Angel Martinez was 12 years old when his baby sister was born four months premature. So tiny she would've fit in the palm of his hand, baby Dilia was kept in isolation and wouldn't know her brother's touch for two months.
Today, Dilia is a happy 9-year-old, with few traces of those trying months, and Martinez credits her with shaping his own life. "Seeing the struggle my sister went through just to be alive was not just inspiring, but a driving force today," he said. "That's when I decided I wanted to be a doctor. I wanted to know what was going on with her."
A senior at UCSC, Martinez is majoring in health sciences and community studies on his way to earning a M.D. and a master's in public health.
"For me, medicine and community work together," said Martinez, who just became the first UCSC student selected to participate in the prestigious Barbara Jordan Health Policy Scholars Program in Washington, D.C. One of only 15 scholars chosen from 350 applicants, Martinez will spend nine weeks learning about health policy, particularly issues that affect minorities and underserved communities. It is an opportunity tailored to the interests of Martinez, who says medical care, and disparities in access to care, reflect the strengths and weaknesses of the entire society.
"Medicine is a commodity now, and people don't have access to it. They can't afford it," said Martinez. "To get to the root of the disparities in health care, you have to understand the social science part of it. That's just as important as the science. You can't have one without the other."
Fortunately, Martinez's parents had health insurance by the time Dilia was born, but Martinez wonders whether environmental factors contributed to the premature births of four of their seven children, one of whom didn't survive, or to the multiple miscarriages his mother suffered. His need to know fuels his educational drive today, but it hasn't always been that way, according to Martinez.
A native of East Los Angeles, a predominantly Latino city six miles east of downtown, Martinez grew up playing soccer, baseball, and basketball, but school wasn't a priority.
"I was doing horribly in school," he recalled. "I barely got through second through sixth grade." His parents, who had immigrated to the United States from Mexico as children, had never attended college, and they wanted more for their children. They chose an unusual avenue for Martinez: They sent him to the city pool to play water polo. Martinez grins as he tells the story, acknowledging the incongruity of a kid from East L.A. embracing a sport associated with tony suburbs and prep schools.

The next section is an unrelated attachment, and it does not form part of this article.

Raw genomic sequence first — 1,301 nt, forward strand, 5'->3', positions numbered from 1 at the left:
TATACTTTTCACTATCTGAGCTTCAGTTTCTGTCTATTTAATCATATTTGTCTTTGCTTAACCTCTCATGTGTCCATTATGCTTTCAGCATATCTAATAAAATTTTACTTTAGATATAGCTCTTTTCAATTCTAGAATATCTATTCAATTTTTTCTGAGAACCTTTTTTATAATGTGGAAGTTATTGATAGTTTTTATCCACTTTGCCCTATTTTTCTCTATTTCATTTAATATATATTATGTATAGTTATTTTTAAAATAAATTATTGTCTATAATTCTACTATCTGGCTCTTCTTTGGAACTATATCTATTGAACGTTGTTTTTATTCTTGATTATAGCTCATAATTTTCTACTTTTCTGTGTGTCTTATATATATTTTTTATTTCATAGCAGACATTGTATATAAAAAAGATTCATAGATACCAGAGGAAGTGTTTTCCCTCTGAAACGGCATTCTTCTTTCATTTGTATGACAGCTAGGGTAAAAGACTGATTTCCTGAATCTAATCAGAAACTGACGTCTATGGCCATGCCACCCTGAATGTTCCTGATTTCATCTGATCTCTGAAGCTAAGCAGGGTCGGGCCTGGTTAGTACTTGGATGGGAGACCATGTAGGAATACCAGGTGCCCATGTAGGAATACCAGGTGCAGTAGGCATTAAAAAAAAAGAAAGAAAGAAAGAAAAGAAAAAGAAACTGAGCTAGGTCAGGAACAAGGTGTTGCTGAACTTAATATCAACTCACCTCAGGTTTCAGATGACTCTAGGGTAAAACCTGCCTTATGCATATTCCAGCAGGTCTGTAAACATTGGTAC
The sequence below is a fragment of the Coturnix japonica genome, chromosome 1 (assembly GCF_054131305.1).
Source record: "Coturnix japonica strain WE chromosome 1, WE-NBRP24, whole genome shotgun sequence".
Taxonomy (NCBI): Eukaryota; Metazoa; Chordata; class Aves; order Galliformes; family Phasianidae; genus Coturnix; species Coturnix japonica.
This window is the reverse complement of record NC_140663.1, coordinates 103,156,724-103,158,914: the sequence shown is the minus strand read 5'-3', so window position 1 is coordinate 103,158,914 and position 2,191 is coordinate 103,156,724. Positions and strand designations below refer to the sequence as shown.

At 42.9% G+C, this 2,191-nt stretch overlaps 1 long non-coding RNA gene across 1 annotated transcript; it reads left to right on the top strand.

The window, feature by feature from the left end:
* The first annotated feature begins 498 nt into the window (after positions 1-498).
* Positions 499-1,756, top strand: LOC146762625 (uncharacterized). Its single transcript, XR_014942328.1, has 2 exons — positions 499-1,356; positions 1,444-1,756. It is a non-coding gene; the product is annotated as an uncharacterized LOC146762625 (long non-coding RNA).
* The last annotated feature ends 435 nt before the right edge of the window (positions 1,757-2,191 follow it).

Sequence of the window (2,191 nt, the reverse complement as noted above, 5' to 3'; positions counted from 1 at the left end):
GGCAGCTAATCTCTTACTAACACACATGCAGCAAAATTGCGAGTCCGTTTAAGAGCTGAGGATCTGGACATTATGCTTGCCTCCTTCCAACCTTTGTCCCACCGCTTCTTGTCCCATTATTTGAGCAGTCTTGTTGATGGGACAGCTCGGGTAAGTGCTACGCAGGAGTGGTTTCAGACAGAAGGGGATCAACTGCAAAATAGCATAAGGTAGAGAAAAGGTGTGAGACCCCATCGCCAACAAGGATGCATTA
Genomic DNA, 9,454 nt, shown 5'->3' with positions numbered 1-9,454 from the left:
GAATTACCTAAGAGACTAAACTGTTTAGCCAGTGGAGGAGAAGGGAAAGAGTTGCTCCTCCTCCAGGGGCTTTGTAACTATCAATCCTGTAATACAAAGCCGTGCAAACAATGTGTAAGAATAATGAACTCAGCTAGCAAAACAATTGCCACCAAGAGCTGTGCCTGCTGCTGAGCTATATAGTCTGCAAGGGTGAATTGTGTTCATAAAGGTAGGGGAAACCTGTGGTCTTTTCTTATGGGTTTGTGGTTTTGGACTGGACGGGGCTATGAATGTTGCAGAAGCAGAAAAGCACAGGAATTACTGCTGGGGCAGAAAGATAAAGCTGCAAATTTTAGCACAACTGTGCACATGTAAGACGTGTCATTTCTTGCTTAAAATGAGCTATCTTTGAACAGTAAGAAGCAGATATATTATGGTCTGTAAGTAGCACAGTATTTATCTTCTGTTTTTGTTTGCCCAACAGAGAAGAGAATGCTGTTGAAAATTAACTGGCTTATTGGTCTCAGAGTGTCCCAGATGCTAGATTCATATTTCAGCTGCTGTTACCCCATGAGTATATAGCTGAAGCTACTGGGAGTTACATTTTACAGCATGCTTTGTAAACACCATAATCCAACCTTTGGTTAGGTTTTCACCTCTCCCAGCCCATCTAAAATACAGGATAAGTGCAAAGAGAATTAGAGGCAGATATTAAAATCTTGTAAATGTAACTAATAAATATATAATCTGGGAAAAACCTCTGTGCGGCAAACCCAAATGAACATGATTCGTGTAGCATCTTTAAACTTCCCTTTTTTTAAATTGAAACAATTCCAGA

"It went from a hobby to being my life--I stopped going out with friends because I was always at the pool. It's where I learned discipline, teamwork, and working with other people," he said. "It pulled me away from the street environment I could've fallen into. I found another way to release my energy."
Martinez liked the intensity of water polo, which challenged his physical capabilities, and it also opened new doors. He enrolled at Cathedral High School in downtown Los Angeles, one of the few schools that offered the sport, and he joined an elite club team, the Commerce Aquatics, that competed nationally. "I went to Hawaii twice and to Florida," recalled Martinez.
Competing on all-Latino teams in the white-dominated sport also exposed Martinez to racism for the first time. "It ticked people off to lose to a team like ours," he said.
At UCSC, Martinez was the only nonwhite player on the water polo team, but playing college water polo "was a dream," he said. The Slugs won the Division Three national championship during his third year, and last fall, he wrapped up his fourth and final year with the team.
"I had the largest culture shock when I came to this city," recalled Martinez, who said the campus looked to him like a farm. He missed his family, his neighborhood, and he missed speaking Spanish.
Martinez enrolled in pre-med classes but found his footing through friends and by taking classes in Latin American and Latino studies, getting involved with Chicano Teatro, Chicanos/Latinos for Health Education (CHE), and MEChA, the Movimiento Estudiantil Chicano de Atzlan, the Chicano student organization.
Community studies classes rounded out his academic program, and faculty mentors reinforced his commitment to serving others. "The thing that drives me the most is my family," he said. "I'm not just doing this for myself. I'm doing it for people back home. If I can do it, anybody else can, too."
Martinez will complete his spring-quarter classes from Washington, D.C., because the health policy program begins in mid-May. A demanding program, participants must draft a policy memo and make a public presentation as part of the requirements. Scholars reside at Howard University and receive full support, including a $2,000 stipend upon completion.
Martinez will work in the offices of Congresswoman Hilda Solis, chair of the Congressional Hispanic Caucus Health Task Force. Flashing a broad smile, he said he has made peace with the prospect of wearing a shirt and tie, dress shoes, and tying back his long, curly hair to work in the nation's capital.
"As students of color, we need to get over the fear that keeps us from doing something and just do it," he said. "Timidness is not an excuse for not participating. We're valuable."